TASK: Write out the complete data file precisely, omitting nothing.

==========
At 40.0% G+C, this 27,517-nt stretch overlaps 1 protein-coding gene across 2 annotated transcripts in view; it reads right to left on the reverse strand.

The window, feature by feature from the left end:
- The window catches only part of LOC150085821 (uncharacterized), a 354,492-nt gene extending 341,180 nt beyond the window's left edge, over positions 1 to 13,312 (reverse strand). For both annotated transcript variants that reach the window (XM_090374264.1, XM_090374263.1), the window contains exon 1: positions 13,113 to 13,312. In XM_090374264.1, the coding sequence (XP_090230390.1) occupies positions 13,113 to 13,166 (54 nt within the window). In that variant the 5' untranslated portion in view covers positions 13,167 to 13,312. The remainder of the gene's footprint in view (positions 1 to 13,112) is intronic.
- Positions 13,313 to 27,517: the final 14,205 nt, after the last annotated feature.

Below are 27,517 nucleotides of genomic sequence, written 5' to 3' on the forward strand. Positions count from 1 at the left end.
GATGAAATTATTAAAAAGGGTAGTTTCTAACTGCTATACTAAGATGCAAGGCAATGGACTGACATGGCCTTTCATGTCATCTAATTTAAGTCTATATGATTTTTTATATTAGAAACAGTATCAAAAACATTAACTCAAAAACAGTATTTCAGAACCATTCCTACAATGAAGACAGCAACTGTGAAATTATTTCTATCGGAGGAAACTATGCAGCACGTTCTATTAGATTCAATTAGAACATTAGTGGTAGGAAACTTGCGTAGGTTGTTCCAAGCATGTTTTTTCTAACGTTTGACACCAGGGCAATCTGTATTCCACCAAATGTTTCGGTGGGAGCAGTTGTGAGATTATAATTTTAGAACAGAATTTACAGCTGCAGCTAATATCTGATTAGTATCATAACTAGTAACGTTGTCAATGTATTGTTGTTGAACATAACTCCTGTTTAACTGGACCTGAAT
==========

At 40.0% G+C, this 27,517-nt stretch overlaps 1 protein-coding gene across 2 annotated transcripts in view; it reads right to left on the reverse strand.

The window, feature by feature from the left end:
- The window catches only part of LOC150085821 (uncharacterized), a 354,492-nt gene extending 341,180 nt beyond the window's left edge, over positions 1 to 13,312 (reverse strand). For both annotated transcript variants that reach the window (XM_090374264.1, XM_090374263.1), the window contains exon 1: positions 13,113 to 13,312. In XM_090374264.1, the coding sequence (XP_090230390.1) occupies positions 13,113 to 13,166 (54 nt within the window). In that variant the 5' untranslated portion in view covers positions 13,167 to 13,312. The remainder of the gene's footprint in view (positions 1 to 13,112) is intronic.
- Positions 13,313 to 27,517: the final 14,205 nt, after the last annotated feature.

Below are 27,517 nucleotides of genomic sequence, written 5' to 3' on the forward strand. Positions count from 1 at the left end.
GATGAAATTATTAAAAAGGGTAGTTTCTAACTGCTATACTAAGATGCAAGGCAATGGACTGACATGGCCTTTCATGTCATCTAATTTAAGTCTATATGATTTTTTATATTAGAAACAGTATCAAAAACATTAACTCAAAAACAGTATTTCAGAACCATTCCTACAATGAAGACAGCAACTGTGAAATTATTTCTATCGGAGGAAACTATGCAGCACGTTCTATTAGATTCAATTAGAACATTAGTGGTAGGAAACTTGCGTAGGTTGTTCCAAGCATGTTTTTTCTAACGTTTGACACCAGGGCAATCTGTATTCCACCAAATGTTTCGGTGGGAGCAGTTGTGAGATTATAATTTTAGAACAGAATTTACAGCTGCAGCTAATATCTGATTAGTATCATAACTAGTAACGTTGTCAATGTATTGTTGTTGAACATAACTCCTGTTTAACTGGACCTGAAT